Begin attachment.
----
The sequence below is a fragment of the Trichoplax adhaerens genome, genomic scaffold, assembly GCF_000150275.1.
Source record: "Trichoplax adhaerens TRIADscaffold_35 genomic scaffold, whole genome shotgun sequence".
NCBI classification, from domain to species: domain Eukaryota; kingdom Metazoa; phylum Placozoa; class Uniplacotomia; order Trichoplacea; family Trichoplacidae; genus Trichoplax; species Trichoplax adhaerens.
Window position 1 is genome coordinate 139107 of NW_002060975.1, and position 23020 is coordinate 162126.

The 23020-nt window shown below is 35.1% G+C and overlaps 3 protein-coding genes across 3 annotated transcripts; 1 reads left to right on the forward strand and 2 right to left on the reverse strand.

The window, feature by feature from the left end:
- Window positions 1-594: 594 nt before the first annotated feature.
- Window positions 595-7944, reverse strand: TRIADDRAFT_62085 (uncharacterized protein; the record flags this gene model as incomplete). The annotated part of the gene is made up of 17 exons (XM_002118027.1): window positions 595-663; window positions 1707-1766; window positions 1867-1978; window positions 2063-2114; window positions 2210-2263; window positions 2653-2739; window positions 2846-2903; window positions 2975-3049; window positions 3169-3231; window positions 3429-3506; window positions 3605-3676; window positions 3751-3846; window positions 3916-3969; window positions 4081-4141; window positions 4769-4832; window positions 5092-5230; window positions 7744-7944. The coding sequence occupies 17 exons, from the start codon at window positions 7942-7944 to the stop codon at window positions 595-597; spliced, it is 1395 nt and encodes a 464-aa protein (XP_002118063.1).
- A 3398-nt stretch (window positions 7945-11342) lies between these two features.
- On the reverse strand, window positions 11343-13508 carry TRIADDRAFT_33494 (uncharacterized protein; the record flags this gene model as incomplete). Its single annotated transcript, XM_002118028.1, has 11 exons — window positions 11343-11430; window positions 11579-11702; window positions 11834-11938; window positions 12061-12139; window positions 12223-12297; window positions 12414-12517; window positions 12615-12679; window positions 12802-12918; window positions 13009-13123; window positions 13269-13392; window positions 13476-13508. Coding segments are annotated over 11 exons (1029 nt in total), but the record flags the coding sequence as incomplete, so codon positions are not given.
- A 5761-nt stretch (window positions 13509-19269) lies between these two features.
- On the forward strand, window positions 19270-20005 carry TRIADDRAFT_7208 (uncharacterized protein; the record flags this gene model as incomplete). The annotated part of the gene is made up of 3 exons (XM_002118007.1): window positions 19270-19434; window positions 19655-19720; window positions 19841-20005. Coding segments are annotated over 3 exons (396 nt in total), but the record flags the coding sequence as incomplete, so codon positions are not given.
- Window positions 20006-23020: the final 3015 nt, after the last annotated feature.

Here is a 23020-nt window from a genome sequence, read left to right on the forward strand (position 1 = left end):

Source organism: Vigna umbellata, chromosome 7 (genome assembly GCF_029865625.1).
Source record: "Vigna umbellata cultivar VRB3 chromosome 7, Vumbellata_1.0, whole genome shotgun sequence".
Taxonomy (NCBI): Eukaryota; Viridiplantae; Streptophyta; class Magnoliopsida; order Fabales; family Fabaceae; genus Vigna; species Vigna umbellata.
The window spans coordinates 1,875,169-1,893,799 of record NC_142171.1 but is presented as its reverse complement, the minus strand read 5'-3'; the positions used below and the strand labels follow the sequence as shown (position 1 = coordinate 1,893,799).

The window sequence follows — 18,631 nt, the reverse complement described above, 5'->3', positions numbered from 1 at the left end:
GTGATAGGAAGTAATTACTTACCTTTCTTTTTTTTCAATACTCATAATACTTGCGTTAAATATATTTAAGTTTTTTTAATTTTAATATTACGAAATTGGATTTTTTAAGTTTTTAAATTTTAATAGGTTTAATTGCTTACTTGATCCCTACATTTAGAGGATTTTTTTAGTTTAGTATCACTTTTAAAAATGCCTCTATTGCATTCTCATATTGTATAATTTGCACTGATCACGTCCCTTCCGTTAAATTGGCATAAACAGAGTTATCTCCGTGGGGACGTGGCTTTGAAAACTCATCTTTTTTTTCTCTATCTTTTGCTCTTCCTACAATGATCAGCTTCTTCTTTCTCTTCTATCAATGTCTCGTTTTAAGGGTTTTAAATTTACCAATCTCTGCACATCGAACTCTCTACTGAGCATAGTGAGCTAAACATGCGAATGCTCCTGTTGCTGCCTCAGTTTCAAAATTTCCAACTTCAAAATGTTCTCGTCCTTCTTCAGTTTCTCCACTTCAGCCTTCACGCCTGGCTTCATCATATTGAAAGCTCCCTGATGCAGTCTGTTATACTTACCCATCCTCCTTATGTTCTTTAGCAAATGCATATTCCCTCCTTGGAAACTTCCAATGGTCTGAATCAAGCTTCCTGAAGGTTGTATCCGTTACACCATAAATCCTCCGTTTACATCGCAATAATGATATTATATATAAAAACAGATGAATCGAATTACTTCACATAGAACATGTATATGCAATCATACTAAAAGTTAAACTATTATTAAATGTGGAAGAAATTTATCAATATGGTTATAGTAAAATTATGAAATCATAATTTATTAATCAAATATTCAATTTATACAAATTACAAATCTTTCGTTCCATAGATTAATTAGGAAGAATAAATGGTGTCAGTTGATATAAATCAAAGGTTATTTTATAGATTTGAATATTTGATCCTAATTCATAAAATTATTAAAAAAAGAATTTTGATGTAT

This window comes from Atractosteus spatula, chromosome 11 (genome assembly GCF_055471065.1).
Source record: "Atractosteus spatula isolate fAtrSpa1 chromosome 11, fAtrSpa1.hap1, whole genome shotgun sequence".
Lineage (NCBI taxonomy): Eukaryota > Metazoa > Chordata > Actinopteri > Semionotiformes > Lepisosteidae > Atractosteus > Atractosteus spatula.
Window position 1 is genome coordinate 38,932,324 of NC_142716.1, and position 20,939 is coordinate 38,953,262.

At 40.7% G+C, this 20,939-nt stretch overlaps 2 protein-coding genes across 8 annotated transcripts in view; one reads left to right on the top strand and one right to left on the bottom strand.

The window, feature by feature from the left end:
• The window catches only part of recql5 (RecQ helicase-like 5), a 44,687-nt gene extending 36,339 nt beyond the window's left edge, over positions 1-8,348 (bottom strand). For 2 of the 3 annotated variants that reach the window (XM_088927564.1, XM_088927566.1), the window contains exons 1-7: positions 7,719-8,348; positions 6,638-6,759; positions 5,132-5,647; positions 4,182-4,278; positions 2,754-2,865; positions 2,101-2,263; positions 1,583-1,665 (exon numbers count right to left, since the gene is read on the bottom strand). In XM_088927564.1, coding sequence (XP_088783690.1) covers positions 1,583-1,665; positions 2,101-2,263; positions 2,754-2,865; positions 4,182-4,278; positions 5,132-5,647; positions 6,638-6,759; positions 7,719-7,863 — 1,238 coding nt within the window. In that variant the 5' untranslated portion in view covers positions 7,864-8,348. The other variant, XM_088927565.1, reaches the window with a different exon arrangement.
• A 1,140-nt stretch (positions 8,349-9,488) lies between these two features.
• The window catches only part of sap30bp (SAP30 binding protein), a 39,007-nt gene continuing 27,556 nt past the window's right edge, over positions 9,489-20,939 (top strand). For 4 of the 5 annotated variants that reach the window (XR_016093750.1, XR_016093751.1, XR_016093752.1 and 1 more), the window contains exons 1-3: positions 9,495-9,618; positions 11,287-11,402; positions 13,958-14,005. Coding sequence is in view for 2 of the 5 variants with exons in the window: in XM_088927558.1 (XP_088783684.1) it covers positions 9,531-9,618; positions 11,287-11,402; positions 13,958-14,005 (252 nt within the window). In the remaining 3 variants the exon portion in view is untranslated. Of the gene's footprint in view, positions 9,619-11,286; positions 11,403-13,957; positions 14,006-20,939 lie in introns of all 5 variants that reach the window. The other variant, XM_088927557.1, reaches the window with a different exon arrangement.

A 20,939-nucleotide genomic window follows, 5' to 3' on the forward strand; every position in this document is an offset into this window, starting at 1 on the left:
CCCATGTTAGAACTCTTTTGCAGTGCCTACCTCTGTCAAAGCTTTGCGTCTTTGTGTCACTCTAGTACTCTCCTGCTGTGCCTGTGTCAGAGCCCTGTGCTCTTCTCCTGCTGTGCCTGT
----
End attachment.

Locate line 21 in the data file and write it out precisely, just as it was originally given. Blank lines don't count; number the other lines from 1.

This window comes from Atractosteus spatula, chromosome 11 (genome assembly GCF_055471065.1).